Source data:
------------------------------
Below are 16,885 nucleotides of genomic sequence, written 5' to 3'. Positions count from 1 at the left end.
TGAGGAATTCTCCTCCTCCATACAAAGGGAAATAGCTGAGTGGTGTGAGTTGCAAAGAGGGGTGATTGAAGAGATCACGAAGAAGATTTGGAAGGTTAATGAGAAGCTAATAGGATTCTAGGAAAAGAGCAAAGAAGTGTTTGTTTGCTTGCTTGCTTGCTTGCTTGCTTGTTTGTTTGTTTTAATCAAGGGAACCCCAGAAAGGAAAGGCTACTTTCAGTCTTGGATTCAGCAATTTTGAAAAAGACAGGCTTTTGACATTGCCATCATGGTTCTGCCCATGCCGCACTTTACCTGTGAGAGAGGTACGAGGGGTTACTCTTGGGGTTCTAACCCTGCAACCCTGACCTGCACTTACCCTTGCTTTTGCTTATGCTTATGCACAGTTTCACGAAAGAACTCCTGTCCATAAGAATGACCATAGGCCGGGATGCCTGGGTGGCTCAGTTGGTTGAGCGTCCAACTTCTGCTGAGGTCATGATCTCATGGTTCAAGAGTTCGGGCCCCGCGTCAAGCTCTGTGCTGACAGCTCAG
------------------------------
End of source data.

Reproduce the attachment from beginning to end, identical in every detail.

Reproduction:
Below are 16,885 nucleotides of genomic sequence, written 5' to 3'. Positions count from 1 at the left end.
TGAGGAATTCTCCTCCTCCATACAAAGGGAAATAGCTGAGTGGTGTGAGTTGCAAAGAGGGGTGATTGAAGAGATCACGAAGAAGATTTGGAAGGTTAATGAGAAGCTAATAGGATTCTAGGAAAAGAGCAAAGAAGTGTTTGTTTGCTTGCTTGCTTGCTTGCTTGCTTGTTTGTTTGTTTTAATCAAGGGAACCCCAGAAAGGAAAGGCTACTTTCAGTCTTGGATTCAGCAATTTTGAAAAAGACAGGCTTTTGACATTGCCATCATGGTTCTGCCCATGCCGCACTTTACCTGTGAGAGAGGTACGAGGGGTTACTCTTGGGGTTCTAACCCTGCAACCCTGACCTGCACTTACCCTTGCTTTTGCTTATGCTTATGCACAGTTTCACGAAAGAACTCCTGTCCATAAGAATGACCATAGGCCGGGATGCCTGGGTGGCTCAGTTGGTTGAGCGTCCAACTTCTGCTGAGGTCATGATCTCATGGTTCAAGAGTTCGGGCCCCGCGTCAAGCTCTGTGCTGACAGCTCAG